I was at a tasting recently, when a colleague whose opinion I respect asked me what I thought of a particular wine. He’d given it a score of 58/100.
It was the 2012 LAM white from Lammershoek (a leading winery from South Africa’s Swartland region), a blend of Chenin, Chardonnay and Viognier, priced very reasonably at £10.95. It’s a brilliant, brave wine (I think), with lovely savoury intensity, minerality, and some oxidative characteristics. Real personality: something that is sadly all too lacking in many affordable Chenin Blanc blends or varietal wines. I gave it 91/100.
Who’s right? There’s little point in asking this question. I think I am. My colleague thinks he is. We agree on most wines (we judge together often), but on this one we differ.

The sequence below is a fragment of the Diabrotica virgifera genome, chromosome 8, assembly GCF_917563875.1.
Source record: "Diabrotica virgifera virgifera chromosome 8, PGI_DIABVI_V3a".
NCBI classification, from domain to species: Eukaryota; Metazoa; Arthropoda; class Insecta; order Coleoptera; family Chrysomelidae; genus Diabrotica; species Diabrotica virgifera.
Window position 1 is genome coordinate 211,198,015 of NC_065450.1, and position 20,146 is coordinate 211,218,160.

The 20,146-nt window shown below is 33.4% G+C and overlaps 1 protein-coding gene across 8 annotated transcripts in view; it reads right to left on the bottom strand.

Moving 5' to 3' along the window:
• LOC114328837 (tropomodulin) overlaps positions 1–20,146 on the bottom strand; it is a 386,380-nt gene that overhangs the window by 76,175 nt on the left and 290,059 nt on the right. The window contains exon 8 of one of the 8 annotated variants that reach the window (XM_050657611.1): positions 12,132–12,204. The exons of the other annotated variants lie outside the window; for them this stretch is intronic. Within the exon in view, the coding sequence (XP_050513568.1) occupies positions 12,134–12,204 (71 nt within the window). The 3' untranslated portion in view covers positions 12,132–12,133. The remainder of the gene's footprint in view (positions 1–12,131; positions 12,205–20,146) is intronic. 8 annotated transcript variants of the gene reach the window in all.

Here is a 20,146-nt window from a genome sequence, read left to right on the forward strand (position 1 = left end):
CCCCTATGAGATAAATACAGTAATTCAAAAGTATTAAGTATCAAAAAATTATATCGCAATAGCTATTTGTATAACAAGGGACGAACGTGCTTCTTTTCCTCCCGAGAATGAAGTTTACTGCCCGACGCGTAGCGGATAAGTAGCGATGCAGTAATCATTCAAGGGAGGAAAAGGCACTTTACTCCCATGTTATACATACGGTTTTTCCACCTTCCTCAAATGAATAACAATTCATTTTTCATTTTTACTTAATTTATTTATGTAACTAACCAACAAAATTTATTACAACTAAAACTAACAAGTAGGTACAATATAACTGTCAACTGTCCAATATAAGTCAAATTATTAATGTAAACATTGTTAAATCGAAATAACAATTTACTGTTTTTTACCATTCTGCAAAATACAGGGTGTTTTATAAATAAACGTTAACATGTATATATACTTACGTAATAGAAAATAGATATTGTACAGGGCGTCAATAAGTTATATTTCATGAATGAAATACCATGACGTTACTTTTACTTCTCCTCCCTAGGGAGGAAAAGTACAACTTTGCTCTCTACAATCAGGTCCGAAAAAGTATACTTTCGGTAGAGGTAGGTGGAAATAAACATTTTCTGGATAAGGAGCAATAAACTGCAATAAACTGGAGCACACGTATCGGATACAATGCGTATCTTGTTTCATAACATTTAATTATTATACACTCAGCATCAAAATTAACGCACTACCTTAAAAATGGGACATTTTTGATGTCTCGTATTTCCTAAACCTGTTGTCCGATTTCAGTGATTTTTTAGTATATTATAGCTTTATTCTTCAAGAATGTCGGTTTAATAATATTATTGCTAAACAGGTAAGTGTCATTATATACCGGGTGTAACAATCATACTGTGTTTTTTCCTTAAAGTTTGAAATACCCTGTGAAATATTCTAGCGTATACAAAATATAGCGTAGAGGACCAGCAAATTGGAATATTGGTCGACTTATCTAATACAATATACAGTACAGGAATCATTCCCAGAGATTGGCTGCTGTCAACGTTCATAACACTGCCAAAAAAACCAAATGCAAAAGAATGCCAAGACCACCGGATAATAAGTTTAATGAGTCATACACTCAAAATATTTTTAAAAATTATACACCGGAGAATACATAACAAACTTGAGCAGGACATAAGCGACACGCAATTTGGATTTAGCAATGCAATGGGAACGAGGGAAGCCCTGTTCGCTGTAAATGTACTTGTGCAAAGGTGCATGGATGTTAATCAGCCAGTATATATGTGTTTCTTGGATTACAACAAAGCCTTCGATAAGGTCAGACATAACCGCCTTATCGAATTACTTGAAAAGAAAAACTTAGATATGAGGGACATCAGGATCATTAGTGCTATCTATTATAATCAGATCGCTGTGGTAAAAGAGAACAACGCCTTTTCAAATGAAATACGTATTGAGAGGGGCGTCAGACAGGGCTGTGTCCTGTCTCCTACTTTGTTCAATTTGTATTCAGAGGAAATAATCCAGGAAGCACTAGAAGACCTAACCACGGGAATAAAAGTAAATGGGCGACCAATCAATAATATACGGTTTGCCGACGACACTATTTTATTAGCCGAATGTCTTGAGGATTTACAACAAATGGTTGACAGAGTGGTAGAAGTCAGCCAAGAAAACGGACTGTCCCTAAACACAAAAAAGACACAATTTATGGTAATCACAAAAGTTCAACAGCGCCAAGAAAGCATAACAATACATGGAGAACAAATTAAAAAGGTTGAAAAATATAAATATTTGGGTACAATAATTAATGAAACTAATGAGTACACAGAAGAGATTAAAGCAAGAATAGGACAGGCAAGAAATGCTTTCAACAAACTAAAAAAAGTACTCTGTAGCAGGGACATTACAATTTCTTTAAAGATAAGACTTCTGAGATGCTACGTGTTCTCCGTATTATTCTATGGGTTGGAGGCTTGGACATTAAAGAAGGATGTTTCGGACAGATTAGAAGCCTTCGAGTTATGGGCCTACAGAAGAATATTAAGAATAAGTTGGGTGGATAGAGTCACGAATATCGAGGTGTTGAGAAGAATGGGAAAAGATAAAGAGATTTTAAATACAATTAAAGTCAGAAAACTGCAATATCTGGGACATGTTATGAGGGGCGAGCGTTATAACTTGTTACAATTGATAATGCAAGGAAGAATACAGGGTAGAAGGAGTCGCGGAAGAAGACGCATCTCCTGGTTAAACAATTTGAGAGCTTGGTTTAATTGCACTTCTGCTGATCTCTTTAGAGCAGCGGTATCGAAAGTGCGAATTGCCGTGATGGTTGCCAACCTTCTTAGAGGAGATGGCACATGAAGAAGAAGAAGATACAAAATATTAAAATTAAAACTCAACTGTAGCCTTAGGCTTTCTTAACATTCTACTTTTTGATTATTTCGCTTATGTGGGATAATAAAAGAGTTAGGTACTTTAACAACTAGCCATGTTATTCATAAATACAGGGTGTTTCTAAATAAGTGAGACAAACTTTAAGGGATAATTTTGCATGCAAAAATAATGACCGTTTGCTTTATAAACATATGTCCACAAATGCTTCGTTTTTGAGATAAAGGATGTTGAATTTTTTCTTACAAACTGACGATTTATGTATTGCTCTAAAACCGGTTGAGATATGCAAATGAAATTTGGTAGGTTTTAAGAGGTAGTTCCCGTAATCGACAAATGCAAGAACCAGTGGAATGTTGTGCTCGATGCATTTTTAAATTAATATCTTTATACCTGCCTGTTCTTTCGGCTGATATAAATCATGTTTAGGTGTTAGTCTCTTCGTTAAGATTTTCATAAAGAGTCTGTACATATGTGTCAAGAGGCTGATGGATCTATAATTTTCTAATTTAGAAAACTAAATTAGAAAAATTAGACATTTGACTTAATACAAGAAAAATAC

A third, less experienced taster came to the table. When pressed, she sided with my colleague. She didn’t like the wine. But I am not surprised: these flavours are challenging. This is not a simple, fruity, new world wine. I love the bravery that comes with making a wine like this, and I think it will succeed: some will hate it, but those who like it will really love it. It is the sort of wine you can keep coming back to. It grows on you. It seduces you slowly; it is not an instant attraction.
I wouldn’t serve this to guests who weren’t adventurous in their tastes. But I would take it along to a wine geek dinner, and I can’t think of many wines at this price that I’d say this about.
My conclusion? There are many wines that experienced professionals will almost all agree are serious, world class wines. But there is a subset of wines that are going to polarize even the most highly regarded wine professionals. Often, these are the most interesting wines of all.